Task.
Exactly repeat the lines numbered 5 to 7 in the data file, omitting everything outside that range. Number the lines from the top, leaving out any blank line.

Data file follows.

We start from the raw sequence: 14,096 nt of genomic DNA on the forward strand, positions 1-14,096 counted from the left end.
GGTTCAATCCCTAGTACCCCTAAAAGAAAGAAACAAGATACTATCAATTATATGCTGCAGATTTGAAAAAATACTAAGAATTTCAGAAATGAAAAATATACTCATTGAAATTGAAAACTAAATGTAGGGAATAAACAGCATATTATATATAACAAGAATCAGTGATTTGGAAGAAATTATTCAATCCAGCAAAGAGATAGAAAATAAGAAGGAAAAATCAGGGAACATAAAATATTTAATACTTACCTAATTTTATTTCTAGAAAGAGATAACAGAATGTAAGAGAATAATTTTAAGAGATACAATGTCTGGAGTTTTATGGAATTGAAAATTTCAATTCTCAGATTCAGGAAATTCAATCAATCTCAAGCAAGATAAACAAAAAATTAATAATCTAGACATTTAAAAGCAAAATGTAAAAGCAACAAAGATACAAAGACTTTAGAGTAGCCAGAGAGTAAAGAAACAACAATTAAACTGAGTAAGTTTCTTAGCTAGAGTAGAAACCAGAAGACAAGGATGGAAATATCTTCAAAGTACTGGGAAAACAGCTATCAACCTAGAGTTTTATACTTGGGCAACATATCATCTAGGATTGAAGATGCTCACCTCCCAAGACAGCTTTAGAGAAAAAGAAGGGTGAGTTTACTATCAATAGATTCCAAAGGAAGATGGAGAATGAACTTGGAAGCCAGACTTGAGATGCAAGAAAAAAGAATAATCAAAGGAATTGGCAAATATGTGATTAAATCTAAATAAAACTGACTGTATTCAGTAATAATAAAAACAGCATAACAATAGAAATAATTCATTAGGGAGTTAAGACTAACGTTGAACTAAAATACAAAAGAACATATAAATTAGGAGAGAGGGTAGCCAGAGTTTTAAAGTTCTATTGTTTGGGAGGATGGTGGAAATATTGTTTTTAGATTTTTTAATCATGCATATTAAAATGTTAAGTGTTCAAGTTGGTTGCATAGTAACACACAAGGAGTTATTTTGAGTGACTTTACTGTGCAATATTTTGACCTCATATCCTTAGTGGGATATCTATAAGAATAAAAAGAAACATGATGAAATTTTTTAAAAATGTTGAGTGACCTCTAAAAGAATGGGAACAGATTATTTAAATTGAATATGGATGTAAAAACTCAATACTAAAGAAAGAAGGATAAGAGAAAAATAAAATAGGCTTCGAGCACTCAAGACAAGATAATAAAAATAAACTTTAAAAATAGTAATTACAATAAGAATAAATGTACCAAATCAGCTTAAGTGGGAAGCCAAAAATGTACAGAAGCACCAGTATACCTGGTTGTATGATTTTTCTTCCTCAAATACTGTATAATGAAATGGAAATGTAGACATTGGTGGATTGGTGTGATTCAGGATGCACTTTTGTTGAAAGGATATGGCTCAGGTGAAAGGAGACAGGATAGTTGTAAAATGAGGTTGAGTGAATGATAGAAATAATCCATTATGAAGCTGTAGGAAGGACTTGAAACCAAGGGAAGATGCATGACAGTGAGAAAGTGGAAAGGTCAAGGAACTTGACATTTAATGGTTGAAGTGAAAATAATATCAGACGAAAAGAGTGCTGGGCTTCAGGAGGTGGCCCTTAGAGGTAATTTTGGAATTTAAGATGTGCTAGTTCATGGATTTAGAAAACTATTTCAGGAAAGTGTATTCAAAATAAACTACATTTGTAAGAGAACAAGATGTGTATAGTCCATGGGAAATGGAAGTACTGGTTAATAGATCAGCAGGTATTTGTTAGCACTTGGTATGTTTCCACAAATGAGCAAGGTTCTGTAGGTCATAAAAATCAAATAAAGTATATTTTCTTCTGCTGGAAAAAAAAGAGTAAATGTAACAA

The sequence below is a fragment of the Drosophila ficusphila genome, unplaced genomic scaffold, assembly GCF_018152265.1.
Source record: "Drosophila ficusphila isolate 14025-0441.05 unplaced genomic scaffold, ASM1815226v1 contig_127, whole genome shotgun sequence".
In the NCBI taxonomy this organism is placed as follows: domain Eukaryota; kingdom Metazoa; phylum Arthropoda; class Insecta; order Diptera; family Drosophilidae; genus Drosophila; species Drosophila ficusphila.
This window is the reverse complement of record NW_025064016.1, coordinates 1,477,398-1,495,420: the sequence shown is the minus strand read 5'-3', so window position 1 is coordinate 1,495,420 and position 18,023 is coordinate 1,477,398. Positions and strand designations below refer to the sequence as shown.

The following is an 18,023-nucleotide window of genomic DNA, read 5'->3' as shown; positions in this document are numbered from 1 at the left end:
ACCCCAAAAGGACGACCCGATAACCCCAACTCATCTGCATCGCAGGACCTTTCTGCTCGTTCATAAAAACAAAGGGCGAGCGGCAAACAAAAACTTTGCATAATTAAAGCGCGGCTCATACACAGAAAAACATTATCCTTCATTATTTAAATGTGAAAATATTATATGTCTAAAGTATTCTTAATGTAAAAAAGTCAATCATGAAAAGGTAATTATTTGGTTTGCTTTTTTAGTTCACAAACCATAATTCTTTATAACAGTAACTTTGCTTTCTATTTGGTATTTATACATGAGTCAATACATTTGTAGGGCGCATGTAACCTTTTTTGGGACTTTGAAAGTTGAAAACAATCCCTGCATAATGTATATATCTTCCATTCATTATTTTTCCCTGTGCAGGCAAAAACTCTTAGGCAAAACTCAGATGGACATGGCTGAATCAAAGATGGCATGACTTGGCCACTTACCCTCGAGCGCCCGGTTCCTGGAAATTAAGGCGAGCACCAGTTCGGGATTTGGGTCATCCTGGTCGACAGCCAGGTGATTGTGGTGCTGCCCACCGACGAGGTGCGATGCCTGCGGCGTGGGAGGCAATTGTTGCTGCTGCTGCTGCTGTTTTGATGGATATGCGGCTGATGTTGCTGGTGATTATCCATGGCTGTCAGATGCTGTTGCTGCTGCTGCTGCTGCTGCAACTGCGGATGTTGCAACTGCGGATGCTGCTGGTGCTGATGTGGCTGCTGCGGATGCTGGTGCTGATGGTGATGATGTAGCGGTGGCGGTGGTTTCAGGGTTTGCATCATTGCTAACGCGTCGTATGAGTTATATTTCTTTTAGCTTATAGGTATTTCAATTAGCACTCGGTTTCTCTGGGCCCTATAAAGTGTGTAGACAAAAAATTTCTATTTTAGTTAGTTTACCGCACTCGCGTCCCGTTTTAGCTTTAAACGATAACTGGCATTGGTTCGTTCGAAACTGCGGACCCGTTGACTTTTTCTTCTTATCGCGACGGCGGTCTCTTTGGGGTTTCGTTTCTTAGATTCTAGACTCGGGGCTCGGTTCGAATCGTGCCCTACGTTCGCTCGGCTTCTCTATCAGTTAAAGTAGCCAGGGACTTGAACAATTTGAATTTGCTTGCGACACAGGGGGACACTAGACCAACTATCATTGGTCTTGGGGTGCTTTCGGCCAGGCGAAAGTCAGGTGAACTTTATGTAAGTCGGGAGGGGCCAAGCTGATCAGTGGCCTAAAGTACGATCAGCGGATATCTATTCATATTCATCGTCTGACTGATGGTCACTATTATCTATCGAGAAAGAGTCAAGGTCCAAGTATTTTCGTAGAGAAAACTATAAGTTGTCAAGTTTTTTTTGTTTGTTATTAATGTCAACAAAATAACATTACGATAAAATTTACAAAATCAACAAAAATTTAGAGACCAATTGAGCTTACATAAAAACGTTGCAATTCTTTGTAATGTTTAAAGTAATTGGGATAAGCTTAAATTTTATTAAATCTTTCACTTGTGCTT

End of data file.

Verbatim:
In the NCBI taxonomy this organism is placed as follows: domain Eukaryota; kingdom Metazoa; phylum Arthropoda; class Insecta; order Diptera; family Drosophilidae; genus Drosophila; species Drosophila ficusphila.
This window is the reverse complement of record NW_025064016.1, coordinates 1,477,398-1,495,420: the sequence shown is the minus strand read 5'-3', so window position 1 is coordinate 1,495,420 and position 18,023 is coordinate 1,477,398. Positions and strand designations below refer to the sequence as shown.

The following is an 18,023-nucleotide window of genomic DNA, read 5'->3' as shown; positions in this document are numbered from 1 at the left end: